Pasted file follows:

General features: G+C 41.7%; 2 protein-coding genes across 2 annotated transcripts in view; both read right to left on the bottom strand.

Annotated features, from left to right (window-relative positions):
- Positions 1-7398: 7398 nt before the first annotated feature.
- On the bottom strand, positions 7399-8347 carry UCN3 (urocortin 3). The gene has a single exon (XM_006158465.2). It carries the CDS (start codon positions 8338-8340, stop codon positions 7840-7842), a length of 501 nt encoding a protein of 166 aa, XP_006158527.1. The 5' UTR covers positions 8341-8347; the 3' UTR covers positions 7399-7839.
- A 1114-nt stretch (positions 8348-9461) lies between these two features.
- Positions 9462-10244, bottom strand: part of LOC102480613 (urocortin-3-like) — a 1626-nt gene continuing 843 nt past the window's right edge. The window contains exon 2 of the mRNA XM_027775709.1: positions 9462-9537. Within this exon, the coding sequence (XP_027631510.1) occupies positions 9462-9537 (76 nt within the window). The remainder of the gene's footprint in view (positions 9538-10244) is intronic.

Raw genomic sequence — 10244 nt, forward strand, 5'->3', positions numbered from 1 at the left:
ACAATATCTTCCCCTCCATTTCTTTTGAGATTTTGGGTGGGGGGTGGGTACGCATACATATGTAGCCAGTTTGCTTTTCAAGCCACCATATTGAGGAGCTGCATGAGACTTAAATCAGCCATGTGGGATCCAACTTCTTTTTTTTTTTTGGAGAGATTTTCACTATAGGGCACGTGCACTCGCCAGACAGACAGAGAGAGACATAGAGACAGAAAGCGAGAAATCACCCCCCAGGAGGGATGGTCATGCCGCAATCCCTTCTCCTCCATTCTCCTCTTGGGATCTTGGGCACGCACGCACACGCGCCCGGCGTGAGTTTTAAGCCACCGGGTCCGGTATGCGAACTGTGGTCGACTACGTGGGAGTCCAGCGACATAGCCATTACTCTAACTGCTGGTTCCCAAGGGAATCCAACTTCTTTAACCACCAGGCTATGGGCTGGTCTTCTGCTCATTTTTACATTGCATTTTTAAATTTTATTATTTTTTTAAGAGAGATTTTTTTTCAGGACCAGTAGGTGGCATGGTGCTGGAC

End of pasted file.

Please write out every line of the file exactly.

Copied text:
General features: G+C 41.7%; 2 protein-coding genes across 2 annotated transcripts in view; both read right to left on the bottom strand.

Annotated features, from left to right (window-relative positions):
- Positions 1-7398: 7398 nt before the first annotated feature.
- On the bottom strand, positions 7399-8347 carry UCN3 (urocortin 3). The gene has a single exon (XM_006158465.2). It carries the CDS (start codon positions 8338-8340, stop codon positions 7840-7842), a length of 501 nt encoding a protein of 166 aa, XP_006158527.1. The 5' UTR covers positions 8341-8347; the 3' UTR covers positions 7399-7839.
- A 1114-nt stretch (positions 8348-9461) lies between these two features.
- Positions 9462-10244, bottom strand: part of LOC102480613 (urocortin-3-like) — a 1626-nt gene continuing 843 nt past the window's right edge. The window contains exon 2 of the mRNA XM_027775709.1: positions 9462-9537. Within this exon, the coding sequence (XP_027631510.1) occupies positions 9462-9537 (76 nt within the window). The remainder of the gene's footprint in view (positions 9538-10244) is intronic.

Raw genomic sequence — 10244 nt, forward strand, 5'->3', positions numbered from 1 at the left:
ACAATATCTTCCCCTCCATTTCTTTTGAGATTTTGGGTGGGGGGTGGGTACGCATACATATGTAGCCAGTTTGCTTTTCAAGCCACCATATTGAGGAGCTGCATGAGACTTAAATCAGCCATGTGGGATCCAACTTCTTTTTTTTTTTTGGAGAGATTTTCACTATAGGGCACGTGCACTCGCCAGACAGACAGAGAGAGACATAGAGACAGAAAGCGAGAAATCACCCCCCAGGAGGGATGGTCATGCCGCAATCCCTTCTCCTCCATTCTCCTCTTGGGATCTTGGGCACGCACGCACACGCGCCCGGCGTGAGTTTTAAGCCACCGGGTCCGGTATGCGAACTGTGGTCGACTACGTGGGAGTCCAGCGACATAGCCATTACTCTAACTGCTGGTTCCCAAGGGAATCCAACTTCTTTAACCACCAGGCTATGGGCTGGTCTTCTGCTCATTTTTACATTGCATTTTTAAATTTTATTATTTTTTTAAGAGAGATTTTTTTTCAGGACCAGTAGGTGGCATGGTGCTGGAC